How will these resources help you?

Ever since Durkheim, sociologists have described religion as enabling social consciousness, which in turn is a conduit for collective morality and conscience. Modern commentators have become more interested in the extent to which religion can help with crime and recidivism prevention. In a secular school setting, I find that my older pupils often come to the classroom with preconceptions from other subjects about religion being a means of social control and reinforcing the patriarchy. They are often fascinated by the idea that it can also have a positive collective and individual function in an ordered social space. I use these texts when studying justice and morality with higher students in Scotland, but they would be equally applicable at GCSE or A-level.

Religion as creating a moral society

Emile Durkheim on Morality and Society

by Emile Durkheim, edited by Robert N. Bellah, published by University of Chicago Press, (1975), 9780226173368

This is a foundational text on this topic (especially the final essay on ‘Elementary forms of religious life’) and parts of it will be familiar to students studying sociology. While elements of this text are challenging for younger readers, I would encourage focused students who are planning to pursue social sciences at university to attempt at least passages from it. Durkheim’s thought develops through this collection and it is possible to watch the importance of religion grow in his eyes. Although the primary focus is the boundary between individual and collective thought, religion is both created by the community and creates the community. For Durkheim, the importance of religion in living a moral life as part of that community cannot be overestimated.

Different religions and cultures

Religion, Faith and Crime: Theories, Identities and Issues

by Kim Sadique and Perry Stanislas, published by Palgrave Macmillan, (2016), 9781137456199

This collection of essays includes an international, multi-faith perspective of the connection between religion and crime, focusing on religion as giving people shared values and the ways it can both cause and prevent crime. Essays in this collection include considerations of 'hellfire' preaching as a means of crime prevention, the link between mental health, faith and criminal deviance, essays on the changing nature of criminalisation in post-colonial contexts in Uganda and Nigeria, and even the connection between witchcraft and dehumanising criminal practices in Tanzania. I encourage my higher students to dip into these essays as further reading for their coursework assignments on criminal justice and to broaden their perspectives.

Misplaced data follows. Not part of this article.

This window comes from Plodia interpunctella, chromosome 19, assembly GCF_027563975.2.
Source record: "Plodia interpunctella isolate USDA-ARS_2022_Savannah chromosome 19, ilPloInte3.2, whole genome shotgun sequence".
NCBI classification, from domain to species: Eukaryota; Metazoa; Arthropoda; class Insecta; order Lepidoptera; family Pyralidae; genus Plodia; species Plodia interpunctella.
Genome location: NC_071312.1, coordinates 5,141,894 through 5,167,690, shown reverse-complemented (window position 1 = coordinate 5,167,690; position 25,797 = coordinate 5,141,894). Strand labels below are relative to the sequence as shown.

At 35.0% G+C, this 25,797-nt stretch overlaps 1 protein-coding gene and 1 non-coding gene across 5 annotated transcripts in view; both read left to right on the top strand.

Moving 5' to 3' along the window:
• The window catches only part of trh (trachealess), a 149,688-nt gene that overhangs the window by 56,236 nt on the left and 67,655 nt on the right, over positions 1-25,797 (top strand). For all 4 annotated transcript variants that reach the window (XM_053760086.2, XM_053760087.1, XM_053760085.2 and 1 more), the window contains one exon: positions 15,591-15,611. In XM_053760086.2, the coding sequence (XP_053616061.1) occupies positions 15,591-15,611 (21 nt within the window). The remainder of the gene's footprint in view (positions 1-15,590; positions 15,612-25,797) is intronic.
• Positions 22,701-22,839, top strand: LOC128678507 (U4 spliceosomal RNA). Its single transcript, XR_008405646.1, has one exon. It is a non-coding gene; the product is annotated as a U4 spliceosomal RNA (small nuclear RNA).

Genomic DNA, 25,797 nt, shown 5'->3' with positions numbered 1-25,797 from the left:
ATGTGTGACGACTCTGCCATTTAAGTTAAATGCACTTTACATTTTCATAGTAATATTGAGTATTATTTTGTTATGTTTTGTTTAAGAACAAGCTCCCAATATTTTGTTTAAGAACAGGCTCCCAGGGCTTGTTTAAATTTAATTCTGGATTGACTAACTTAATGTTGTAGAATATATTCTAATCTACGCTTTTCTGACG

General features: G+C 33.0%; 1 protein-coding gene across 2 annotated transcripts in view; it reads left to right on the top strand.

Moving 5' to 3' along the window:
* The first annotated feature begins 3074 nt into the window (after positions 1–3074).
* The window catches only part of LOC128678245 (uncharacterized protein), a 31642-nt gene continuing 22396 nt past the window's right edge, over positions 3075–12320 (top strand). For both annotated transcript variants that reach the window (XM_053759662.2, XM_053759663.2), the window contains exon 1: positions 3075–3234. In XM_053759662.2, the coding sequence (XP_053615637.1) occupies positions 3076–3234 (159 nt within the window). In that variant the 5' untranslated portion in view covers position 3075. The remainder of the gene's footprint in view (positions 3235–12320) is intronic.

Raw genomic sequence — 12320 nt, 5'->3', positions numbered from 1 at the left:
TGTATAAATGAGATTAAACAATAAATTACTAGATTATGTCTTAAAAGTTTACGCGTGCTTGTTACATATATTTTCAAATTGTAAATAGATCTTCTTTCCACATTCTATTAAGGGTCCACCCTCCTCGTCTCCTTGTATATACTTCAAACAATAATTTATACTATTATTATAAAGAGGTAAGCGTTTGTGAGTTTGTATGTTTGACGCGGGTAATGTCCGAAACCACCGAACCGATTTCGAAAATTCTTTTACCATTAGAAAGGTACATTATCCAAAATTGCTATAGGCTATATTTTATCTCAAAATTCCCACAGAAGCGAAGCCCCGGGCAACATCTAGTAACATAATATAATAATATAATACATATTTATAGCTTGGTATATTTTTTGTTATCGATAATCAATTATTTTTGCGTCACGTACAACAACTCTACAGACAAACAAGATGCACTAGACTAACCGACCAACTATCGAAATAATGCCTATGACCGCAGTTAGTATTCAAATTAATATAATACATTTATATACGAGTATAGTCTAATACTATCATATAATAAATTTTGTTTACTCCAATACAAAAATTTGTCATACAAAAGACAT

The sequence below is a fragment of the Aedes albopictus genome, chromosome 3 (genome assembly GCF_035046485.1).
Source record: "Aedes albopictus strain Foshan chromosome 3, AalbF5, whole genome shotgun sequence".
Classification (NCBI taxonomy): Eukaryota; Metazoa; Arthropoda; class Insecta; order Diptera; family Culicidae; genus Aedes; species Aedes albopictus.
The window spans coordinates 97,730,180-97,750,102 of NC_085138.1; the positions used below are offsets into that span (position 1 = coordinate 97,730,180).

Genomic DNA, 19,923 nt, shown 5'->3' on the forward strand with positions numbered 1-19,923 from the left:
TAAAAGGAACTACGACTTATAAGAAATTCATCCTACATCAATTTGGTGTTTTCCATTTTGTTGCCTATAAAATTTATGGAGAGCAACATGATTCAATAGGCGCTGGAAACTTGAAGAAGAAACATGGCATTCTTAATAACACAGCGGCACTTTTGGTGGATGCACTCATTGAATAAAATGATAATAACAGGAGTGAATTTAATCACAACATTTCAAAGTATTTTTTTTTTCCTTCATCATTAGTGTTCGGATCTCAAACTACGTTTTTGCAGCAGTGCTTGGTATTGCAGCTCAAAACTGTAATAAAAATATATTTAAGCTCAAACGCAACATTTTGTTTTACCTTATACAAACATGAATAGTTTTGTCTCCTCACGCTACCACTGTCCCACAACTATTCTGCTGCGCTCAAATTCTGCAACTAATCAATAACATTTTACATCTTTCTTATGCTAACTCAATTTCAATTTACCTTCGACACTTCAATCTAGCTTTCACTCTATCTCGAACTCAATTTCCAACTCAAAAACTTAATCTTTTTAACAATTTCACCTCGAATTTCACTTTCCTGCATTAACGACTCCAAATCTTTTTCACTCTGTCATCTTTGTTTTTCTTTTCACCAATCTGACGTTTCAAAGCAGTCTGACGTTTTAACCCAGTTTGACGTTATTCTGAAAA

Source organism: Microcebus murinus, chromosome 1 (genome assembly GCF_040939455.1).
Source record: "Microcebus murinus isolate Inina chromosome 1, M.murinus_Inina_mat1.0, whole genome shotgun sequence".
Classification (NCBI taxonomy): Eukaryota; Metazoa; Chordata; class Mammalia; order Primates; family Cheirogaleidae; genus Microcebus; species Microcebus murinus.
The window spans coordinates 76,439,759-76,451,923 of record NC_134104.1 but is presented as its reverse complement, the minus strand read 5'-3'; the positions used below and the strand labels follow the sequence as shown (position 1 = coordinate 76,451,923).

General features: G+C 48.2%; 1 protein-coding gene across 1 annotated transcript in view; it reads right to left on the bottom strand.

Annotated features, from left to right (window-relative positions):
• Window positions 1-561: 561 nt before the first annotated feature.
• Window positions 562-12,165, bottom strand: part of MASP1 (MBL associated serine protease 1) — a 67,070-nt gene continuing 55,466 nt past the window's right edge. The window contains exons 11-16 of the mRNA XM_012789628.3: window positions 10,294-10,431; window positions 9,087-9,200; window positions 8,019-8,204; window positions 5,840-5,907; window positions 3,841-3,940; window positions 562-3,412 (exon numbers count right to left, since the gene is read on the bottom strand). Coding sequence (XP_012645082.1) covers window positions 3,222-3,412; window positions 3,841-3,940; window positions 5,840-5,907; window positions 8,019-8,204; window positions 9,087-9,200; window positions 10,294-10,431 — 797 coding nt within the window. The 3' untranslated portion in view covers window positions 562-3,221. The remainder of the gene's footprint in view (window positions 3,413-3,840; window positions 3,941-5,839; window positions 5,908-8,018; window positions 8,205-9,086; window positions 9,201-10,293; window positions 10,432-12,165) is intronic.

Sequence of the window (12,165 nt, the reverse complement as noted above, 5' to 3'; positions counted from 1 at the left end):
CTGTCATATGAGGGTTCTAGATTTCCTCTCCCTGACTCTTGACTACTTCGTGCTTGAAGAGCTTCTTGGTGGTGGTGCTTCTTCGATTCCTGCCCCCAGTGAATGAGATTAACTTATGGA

Is religion helpful to everyone, or just the ‘in-crowd’?

Religion, Crime and Punishment: An Evolutionary Perspective

by Russil Durrant and Zoe Poppelwell, published by Palgrave Macmillan, (2017), 9783319644288

This academic monograph provides a balanced discussion of religion’s pro-social and more problematic aspects and argues that the impact of religion should be given more academic attention by criminologists. After an extensive literature review investigating the evolutionary origins of religion and crime, their section on religion as leading to pro-social behaviour is particularly relevant here. They explore studies linking religion to volunteerism, civic engagement and altruistic behaviour, and conflicting ideas about whether its influence is positive only on ‘in-group’ members or society as a whole. While some of Durrant and Poppelwell’s concepts are complex, my pupils enjoy the critical discussion that they provoke. 

Being transformed

More God, Less Crime: Why Faith Matters and How It Could Matter More

by Byron R. Johnson, published by Templeton Foundation Press, (2012), 9781599473949

American Christian criminologist Byron Johnson unashamedly argues that religion can both prevent offences and rehabilitate offenders. Focusing especially on programmes for people from vulnerable subcultures such as ‘buddy’ systems, he argues that church communities and Christian values provide the ideal context for enabling young people to make better decisions in life, whether instead of or after becoming involved in the criminal justice system. He backs up his arguments with numerous case studies and data, and my students find some of his pro-religion statements particularly quotable. While he does acknowledge that other religions and community groups also have a positive social influence, he focuses on the idea of a ‘transformative’ Christian faith and conversion experience as enabling an individual to turn their life around. 

Audiovisual clip

Faith Behind Bars

published by BBC One, (2015)

An investigation into the role of religion in prison, the act of forgiveness granted by religion, and the efficacy of religion in preventing future crime.

Further materials

What Works in Crime Prevention and Rehabilitation by David Weisburd, David P. Farrington and Charlotte Gill, published by Springer, (2016), 9781493934775 Find this eBook
Scottish Violence Reduction Unit Visit this website
Understanding Justice: An introduction to ideas, perspectives and controversies in modern penal theory by Barbara Hudson, published by Open University Press, (2003), 9780335225811 Find this eBook
Susan Woodshore is a teacher in Edinburgh. She has a PhD in Ecclesiastical History and enjoys creating new educational resources across religion, ethics and philosophy.

Text © Susan Woodshore, 2023.